On Friday night, swing-voters across the nation saw a one-minute advertisement paid for by the Red Cross featuring President Barack Obama.
The ad comes on the weekend before the election, and while the Red Cross does unquestionable good for millions of Americans, the choice to run this ad comes noticeably close to a campaign endorsement for President Obama.
Here’s the transcript from the ad:
When a natural disaster strikes, it can leave tens of thousands of families in need of help, and it can also bring out the best in the American people. In this country, we look out for one another. We have each other’s backs, because despite our differences, we are Americans first—and that’s what Americans do. These efforts are often led by the American Red Cross and other members of the national voluntary organizations active in disasters. These groups are on the ground at the very beginning of a crisis until long after the TV cameras are gone, providing food, shelter, and other services to those in need. They do incredible work, and they can’t do it alone. They need your support. We can’t always predict when the next natural disaster will happen, but if we do our part, each of us, then together we can make a difference.
The ad sounds harmless, but giving the President free, positive airtime this close to the election can and will affect this race—especially when the President snuck in some campaign language.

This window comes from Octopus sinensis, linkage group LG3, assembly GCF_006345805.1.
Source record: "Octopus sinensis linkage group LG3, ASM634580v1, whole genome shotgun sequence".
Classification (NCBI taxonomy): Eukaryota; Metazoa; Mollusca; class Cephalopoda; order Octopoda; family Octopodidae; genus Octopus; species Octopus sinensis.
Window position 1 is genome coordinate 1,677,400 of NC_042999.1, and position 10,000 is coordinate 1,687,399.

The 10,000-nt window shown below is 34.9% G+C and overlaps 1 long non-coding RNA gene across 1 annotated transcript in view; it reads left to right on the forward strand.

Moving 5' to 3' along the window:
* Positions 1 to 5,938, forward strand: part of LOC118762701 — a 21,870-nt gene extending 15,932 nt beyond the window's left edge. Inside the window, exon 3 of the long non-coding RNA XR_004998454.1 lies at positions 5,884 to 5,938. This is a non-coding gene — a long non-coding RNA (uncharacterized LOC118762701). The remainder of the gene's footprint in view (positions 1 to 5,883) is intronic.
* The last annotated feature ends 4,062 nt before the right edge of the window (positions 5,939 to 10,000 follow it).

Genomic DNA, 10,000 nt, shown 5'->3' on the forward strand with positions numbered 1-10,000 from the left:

Did any of these lines sound familiar?
On Thursday, just hours before the ad ran, President Obama said in Boulder, Colorado, “We need an agenda that recognizes that we don’t just look out for ourselves, we look out for one another.” (emphasis added)
Or the “we have each other’s backs” line? President Obama used that phrase during the 2012 State of the Union, referring to welfare policies.
But the specific language isn’t the problem. It’s the paid-for airtime—which might as well be an endorsement—for President Obama. Red Cross is one of the most respected 501(c)3 charities in the nation, and implied support from them would help any candidate this close to an election.
Under IRS rules, charities must not appear to help any candidates for office, but this ad seemingly crosses that line.
Instead of spending thousands—if not millions—on ads featuring President Obama, Red Cross could use their donors’ money more productively by taking more generators and more food to the distressed areas affected by Hurricane Sandy.
For the last week, pundits have wondered what impact this storm would have on the election. Instead of realizing the President’s conflict of interest, Red Cross ran this ad anyway. Red Cross donors shouldn’t be pleased. Unless Red Cross runs an ad with Governor Romney, these ads could help President Obama in vital swing states where he is desperate for support.
Ron Meyer is the Press Secretary and Spokesman for American Majority Action. He’s appeared frequently on Fox News, CNN, and GBTV. Contact him at email@example.com.
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